Along with the smoothies, Ital Calabash blends up a few of the traditional Jamaican beverages, such as sorrel (similar to jamaica, or hibiscus, agua fresca found in many taquerias) and ginger beer. The restaurant’s ginger beer was perfectly pitched. Delicately sweetened with maple syrup balanced by a squeeze of lemon, it was fragrant with cinnamon and allspice. The ginger heat tingled in the back of the throat and all down the esophagus for quite some time.
The other specialty of the house is Osha’s Bliss Burger, a tofu patty ground up with carrots and mild seasonings. As far as vegetarian burgers go, it’s not a bad one: softer and looser than grain-based patties, more comfortable with its tofu-ness than Boca Burgers. It’s swathed in ketchup and set between two lightly toasted whole-wheat buns. Other variations are topped with soy cheese or avocado and the house ketchup. A thick slice of roasted eggplant crowns the Buddha’s Queen Burger, lending its unctuousness to the patty.
The homemade ketchup that smothers the Bliss Burgers has predictably little sugar, but the acid of the tomatoes doesn’t take over. It’s hard for me to tell what else might be in the ketchup, because like almost all the other dishes, it is made without salt. I don’t mind the pleasing blandness that results, but like most people who have worked in French-style kitchens, I find that salt is the focal point for my palate. It brings all the subtleties of the other flavors into the nose. (Which is not always a good thing: The reason many people find restaurant food salty is that less experienced cooks taste season a dish based on just a half-teaspoon taste, not considering how the saltiness builds up in the mouth over several mouthfuls.)
The lack of salt also affected my “healing soup experience,” revealed to be a thin lentil-y broth, like a bland mulligatawny, with chunks of vegetables and couscous. Its saffron hue came from turmeric, which also dyed the eggless quiche, a foamy, smooth tofu batter poured around broccoli in a crunchy whole-wheat crust.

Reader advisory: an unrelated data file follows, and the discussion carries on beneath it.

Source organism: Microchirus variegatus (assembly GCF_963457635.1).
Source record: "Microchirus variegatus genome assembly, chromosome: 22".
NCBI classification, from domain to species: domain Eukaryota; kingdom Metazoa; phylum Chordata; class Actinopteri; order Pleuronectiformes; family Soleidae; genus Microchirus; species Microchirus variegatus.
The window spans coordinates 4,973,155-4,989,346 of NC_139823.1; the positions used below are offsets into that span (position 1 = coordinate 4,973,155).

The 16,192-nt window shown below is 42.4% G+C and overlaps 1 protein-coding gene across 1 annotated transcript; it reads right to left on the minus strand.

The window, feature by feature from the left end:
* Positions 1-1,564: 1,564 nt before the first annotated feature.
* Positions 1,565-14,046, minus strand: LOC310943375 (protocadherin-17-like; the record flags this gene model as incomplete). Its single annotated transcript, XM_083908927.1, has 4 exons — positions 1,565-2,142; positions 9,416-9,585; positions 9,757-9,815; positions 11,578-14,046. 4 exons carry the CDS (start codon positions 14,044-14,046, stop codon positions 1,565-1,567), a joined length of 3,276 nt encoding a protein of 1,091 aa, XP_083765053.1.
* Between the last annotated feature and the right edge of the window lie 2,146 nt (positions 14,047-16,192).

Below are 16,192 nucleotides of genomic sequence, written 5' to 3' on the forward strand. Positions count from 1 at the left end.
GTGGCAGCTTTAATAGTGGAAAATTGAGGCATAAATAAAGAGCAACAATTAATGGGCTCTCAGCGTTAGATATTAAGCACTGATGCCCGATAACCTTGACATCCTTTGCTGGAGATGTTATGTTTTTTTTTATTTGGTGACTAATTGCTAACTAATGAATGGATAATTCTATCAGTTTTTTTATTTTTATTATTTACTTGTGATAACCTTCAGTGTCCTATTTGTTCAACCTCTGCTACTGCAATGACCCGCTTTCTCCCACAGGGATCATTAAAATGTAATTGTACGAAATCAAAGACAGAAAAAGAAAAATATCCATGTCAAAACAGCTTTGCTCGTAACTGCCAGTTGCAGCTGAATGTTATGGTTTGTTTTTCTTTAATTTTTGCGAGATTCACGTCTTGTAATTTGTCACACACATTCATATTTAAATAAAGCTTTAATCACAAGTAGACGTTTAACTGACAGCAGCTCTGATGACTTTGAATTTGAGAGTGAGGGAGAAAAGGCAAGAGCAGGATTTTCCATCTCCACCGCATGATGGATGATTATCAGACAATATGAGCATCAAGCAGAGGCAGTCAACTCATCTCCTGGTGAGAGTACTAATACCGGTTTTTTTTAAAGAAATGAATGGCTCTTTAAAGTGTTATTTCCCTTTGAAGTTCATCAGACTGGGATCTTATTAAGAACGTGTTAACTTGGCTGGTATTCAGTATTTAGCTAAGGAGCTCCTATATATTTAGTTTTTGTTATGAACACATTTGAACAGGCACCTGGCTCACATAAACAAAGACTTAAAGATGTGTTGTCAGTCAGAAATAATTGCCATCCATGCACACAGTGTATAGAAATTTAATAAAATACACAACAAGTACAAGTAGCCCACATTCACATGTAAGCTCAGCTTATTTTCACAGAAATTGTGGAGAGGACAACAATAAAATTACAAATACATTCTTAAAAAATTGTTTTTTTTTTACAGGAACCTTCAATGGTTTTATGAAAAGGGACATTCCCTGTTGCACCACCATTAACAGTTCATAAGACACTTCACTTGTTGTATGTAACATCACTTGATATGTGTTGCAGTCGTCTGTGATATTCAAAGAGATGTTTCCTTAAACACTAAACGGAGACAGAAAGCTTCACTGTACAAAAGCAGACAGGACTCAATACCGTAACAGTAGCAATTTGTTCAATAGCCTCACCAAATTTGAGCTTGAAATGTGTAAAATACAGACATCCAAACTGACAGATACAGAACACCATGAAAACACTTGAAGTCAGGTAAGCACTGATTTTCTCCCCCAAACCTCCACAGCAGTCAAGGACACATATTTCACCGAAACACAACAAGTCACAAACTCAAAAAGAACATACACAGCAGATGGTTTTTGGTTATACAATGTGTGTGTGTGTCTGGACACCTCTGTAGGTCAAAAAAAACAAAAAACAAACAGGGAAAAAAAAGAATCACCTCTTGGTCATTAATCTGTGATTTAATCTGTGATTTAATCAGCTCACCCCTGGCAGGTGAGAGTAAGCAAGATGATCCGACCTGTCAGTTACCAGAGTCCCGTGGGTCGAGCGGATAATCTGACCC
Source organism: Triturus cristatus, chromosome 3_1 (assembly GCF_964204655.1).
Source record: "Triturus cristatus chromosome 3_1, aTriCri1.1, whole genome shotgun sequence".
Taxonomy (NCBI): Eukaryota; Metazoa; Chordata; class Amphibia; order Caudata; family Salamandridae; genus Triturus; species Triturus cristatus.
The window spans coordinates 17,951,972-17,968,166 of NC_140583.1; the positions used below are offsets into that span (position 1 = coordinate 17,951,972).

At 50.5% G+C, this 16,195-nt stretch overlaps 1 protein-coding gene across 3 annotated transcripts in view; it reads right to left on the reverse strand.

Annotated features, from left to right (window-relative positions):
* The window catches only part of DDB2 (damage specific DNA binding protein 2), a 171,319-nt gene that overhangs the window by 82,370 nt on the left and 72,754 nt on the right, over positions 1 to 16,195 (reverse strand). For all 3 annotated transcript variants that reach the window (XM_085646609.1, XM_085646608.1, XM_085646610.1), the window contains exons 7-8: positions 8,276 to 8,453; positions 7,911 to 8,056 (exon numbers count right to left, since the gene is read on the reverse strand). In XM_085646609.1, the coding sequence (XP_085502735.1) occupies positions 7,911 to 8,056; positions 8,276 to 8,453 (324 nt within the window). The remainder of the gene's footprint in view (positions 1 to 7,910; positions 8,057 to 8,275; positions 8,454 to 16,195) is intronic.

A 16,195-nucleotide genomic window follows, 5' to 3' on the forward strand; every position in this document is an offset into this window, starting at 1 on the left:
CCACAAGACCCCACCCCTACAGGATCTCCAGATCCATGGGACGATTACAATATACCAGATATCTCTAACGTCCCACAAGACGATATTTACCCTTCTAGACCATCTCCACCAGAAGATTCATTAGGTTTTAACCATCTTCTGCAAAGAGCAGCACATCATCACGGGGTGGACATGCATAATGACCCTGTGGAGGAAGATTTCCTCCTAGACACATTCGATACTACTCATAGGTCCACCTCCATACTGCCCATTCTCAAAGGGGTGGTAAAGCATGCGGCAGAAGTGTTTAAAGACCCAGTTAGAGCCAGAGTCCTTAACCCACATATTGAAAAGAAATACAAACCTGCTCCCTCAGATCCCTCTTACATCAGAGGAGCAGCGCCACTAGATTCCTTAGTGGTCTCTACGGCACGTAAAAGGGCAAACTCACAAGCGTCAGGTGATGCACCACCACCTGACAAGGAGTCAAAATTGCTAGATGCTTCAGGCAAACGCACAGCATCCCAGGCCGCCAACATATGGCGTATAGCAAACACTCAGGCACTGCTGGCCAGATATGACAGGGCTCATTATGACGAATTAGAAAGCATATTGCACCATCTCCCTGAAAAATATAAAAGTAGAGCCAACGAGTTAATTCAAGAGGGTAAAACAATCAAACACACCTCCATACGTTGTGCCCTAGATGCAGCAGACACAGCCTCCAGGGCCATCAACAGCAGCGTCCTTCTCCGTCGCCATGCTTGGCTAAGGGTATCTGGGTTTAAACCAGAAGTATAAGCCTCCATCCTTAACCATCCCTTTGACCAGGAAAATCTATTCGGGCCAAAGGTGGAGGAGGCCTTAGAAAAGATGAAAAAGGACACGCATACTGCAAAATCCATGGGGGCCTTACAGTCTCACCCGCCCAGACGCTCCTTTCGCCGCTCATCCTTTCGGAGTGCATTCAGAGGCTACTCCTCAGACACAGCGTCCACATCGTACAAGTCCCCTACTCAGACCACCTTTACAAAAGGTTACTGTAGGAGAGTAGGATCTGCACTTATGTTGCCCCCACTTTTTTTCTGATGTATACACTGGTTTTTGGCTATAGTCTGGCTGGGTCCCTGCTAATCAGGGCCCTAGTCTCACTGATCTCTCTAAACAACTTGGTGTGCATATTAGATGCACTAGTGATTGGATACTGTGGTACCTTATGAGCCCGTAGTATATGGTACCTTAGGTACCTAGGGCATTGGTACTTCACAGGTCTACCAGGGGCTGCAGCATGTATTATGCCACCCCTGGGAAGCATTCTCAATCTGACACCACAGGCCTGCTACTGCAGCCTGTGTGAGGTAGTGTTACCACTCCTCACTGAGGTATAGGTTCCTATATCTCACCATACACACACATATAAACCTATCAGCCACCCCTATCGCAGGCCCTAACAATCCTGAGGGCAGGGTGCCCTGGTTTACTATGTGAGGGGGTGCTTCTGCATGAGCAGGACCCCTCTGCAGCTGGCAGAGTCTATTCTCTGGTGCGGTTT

Although Ital Calabash hits you over the head with its Jamaican-African heritage, none of the seasonings in the main courses tasted distinctly Jamaican. Even the Negril Jerk Burger was coated in a version of the ketchup perked up with allspice, ginger, and a hint of chile heat. That lack of oomph didn’t affect the most Jamaican dishes on the menu, the side of fried plantains and the brown rice and peas cooked with a little coconut milk and turmeric.
Defined on the menu as “meatluss substance,” the No-Meat Treat turned out to be good old chunks of textured vegetable (soy) protein — made in-house, according to Appleberry — braised in a sweet, smoky sauce halfway between a curry and a chile-free barbecue sauce. It came with the rice and peas and a salad of shredded dino kale and julienned red peppers dressed in a vaguely acidic vinaigrette.
Ital Calabash offers two other main attractions: smoothies and charm. The first will delight any fruitopian who, like me, has found other commercial smoothies too sugary and dessertlike. The second is even more rare. On my second visit I watched a counterperson, working solo, beguile an overcapacity crowd of lunching suits without speeding up or stressing out.